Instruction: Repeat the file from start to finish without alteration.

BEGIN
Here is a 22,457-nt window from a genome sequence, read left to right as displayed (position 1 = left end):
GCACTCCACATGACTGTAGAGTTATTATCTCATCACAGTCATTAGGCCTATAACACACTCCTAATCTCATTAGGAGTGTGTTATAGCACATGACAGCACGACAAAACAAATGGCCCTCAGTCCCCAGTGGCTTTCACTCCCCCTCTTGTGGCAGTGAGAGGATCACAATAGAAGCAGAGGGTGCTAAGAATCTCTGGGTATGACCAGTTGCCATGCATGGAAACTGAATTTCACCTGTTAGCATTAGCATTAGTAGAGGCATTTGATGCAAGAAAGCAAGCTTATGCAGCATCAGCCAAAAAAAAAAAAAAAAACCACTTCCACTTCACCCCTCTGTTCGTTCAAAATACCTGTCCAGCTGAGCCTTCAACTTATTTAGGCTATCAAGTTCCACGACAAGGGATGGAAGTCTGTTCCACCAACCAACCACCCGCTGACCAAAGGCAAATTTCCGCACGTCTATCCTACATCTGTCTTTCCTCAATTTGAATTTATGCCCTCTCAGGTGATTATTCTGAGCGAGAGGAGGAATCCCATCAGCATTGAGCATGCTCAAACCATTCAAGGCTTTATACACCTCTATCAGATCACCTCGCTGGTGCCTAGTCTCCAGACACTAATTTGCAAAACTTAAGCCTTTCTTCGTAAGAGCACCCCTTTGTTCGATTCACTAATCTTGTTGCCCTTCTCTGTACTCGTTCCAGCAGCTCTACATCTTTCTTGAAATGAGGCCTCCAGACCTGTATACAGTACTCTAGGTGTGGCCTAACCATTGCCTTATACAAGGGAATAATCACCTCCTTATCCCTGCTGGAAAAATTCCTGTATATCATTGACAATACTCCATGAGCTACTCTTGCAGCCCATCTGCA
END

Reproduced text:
Here is a 22,457-nt window from a genome sequence, read left to right as displayed (position 1 = left end):
GCACTCCACATGACTGTAGAGTTATTATCTCATCACAGTCATTAGGCCTATAACACACTCCTAATCTCATTAGGAGTGTGTTATAGCACATGACAGCACGACAAAACAAATGGCCCTCAGTCCCCAGTGGCTTTCACTCCCCCTCTTGTGGCAGTGAGAGGATCACAATAGAAGCAGAGGGTGCTAAGAATCTCTGGGTATGACCAGTTGCCATGCATGGAAACTGAATTTCACCTGTTAGCATTAGCATTAGTAGAGGCATTTGATGCAAGAAAGCAAGCTTATGCAGCATCAGCCAAAAAAAAAAAAAAAAACCACTTCCACTTCACCCCTCTGTTCGTTCAAAATACCTGTCCAGCTGAGCCTTCAACTTATTTAGGCTATCAAGTTCCACGACAAGGGATGGAAGTCTGTTCCACCAACCAACCACCCGCTGACCAAAGGCAAATTTCCGCACGTCTATCCTACATCTGTCTTTCCTCAATTTGAATTTATGCCCTCTCAGGTGATTATTCTGAGCGAGAGGAGGAATCCCATCAGCATTGAGCATGCTCAAACCATTCAAGGCTTTATACACCTCTATCAGATCACCTCGCTGGTGCCTAGTCTCCAGACACTAATTTGCAAAACTTAAGCCTTTCTTCGTAAGAGCACCCCTTTGTTCGATTCACTAATCTTGTTGCCCTTCTCTGTACTCGTTCCAGCAGCTCTACATCTTTCTTGAAATGAGGCCTCCAGACCTGTATACAGTACTCTAGGTGTGGCCTAACCATTGCCTTATACAAGGGAATAATCACCTCCTTATCCCTGCTGGAAAAATTCCTGTATATCATTGACAATACTCCATGAGCTACTCTTGCAGCCCATCTGCA